Facts about and introduction to Alzheimer's disease


Alzheimer's disease (AD), senile dementia of the Alzheimer type (SDAT) or simply Alzheimer's is the most common form of dementia. This incurable, degenerative and fatal disease named by the German psychiatrist and neuropathologist Alois Alzheimer who in 1906 was the first to describe it. Generally diagnosed disease in people over 65, although the less prevalent early-onset Alzheimer's can occur much earlier. In September 2009 the number of people worldwide with Alzheimer's Diagnosis more than 35 million. The incidence of the disease is supposed to reach about 107 million people in 2050.

Symtoms of Alzheimer's disease

Although the course of Alzheimer's disease is unique for every individual, there are many common symptoms. The earliest observable symptom is often mistakenly thought to be 'age-related anxiety', or signs of stress. In the early stages of the disease, is the most commonly accepted symptom is loss of memory, such as difficulty remembering newly learned facts. When Alzheimer's disease is suspected, the diagnosis is usually made by behavioral and cognitive tests, often followed by some form of tomographic imaging of the brain. As the disease progresses appears common symptoms such as confusion, irritability and aggression, mood swings, stress sensitivity, memory disorders and signs of aphasia and apraxia, and a general withdrawal when the psychic functions gradually deteriorate. Gradually deteriorate the bodily functions, ultimately leading to death. Individual prognosis is difficult to assess, as the duration of disease varies. It may take several years before a person with Alzheimer's may clear symptoms and a diagnosis. The average life expectancy after diagnosis is approximately seven years. Fewer than three percent live more than fourteen years after diagnosis.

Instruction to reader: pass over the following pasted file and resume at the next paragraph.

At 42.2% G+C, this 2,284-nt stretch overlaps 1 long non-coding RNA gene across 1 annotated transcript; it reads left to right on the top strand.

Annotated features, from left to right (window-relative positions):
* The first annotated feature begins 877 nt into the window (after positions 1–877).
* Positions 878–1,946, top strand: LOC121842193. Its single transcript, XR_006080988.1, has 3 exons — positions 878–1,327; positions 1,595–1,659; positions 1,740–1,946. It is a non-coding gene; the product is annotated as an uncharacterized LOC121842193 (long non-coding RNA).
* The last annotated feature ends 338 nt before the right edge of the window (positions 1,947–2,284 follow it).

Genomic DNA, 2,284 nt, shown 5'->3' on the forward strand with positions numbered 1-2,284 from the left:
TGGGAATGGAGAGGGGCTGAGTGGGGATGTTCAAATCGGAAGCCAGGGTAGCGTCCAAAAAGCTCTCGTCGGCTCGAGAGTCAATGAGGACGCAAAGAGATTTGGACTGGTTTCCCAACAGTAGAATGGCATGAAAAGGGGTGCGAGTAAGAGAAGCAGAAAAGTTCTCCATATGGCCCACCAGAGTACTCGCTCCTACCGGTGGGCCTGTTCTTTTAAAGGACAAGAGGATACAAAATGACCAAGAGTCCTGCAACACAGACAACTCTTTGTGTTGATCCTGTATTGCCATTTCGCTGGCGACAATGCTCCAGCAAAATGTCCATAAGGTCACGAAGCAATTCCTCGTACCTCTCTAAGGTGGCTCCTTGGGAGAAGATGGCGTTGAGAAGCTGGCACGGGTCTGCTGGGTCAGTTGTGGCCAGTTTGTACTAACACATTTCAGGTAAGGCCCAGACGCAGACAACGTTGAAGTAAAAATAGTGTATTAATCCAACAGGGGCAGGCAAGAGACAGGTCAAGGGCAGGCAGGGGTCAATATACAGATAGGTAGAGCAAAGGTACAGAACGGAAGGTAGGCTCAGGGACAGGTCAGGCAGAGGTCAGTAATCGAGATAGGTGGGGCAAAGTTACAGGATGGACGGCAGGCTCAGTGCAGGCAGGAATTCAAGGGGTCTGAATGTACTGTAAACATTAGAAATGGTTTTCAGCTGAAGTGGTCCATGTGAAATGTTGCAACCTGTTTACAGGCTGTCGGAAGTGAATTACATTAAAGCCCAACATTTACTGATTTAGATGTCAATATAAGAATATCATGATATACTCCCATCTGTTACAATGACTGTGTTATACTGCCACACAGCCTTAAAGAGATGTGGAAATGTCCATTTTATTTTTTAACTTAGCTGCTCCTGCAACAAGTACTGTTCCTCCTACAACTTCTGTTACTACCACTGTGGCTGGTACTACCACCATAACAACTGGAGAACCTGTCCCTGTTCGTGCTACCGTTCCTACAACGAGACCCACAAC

Development and cause of Alzheimer's disease

The cause and development of Alzheimer's disease is not well understood. Research shows that the disease associated with plaque and tangels in brain tissue. Currently, they offer treatments that are given a small symptomatic benefit, but there is still no treatment that can delay or halt disease progression. By 2008, more than 500 clinical studies have been done to identify a possible treatment for Alzheimer's, but it is not known if any of the tested action strategies will show promising results. A number of non-invasive, life style habits have been suggested for the prevention of Alzheimer's disease, but sufficient evidence that these recommendations will lead to the dough ring decreases, missing. Mental stimulation, exercise and balanced diet proposed, both as a possible prevention and a sensible way to manage the disease.


Because Alzheimer's is degenerative and can not be cured is patient care important and often takes a loved role as the primary caregiver. Alzheimer's disease is known to be a heavy burden on the caregiver. Social, psychological, physical and economic factors can affect the caregiver's life. In developing countries, Alzheimer's is one of the most costly diseases to society.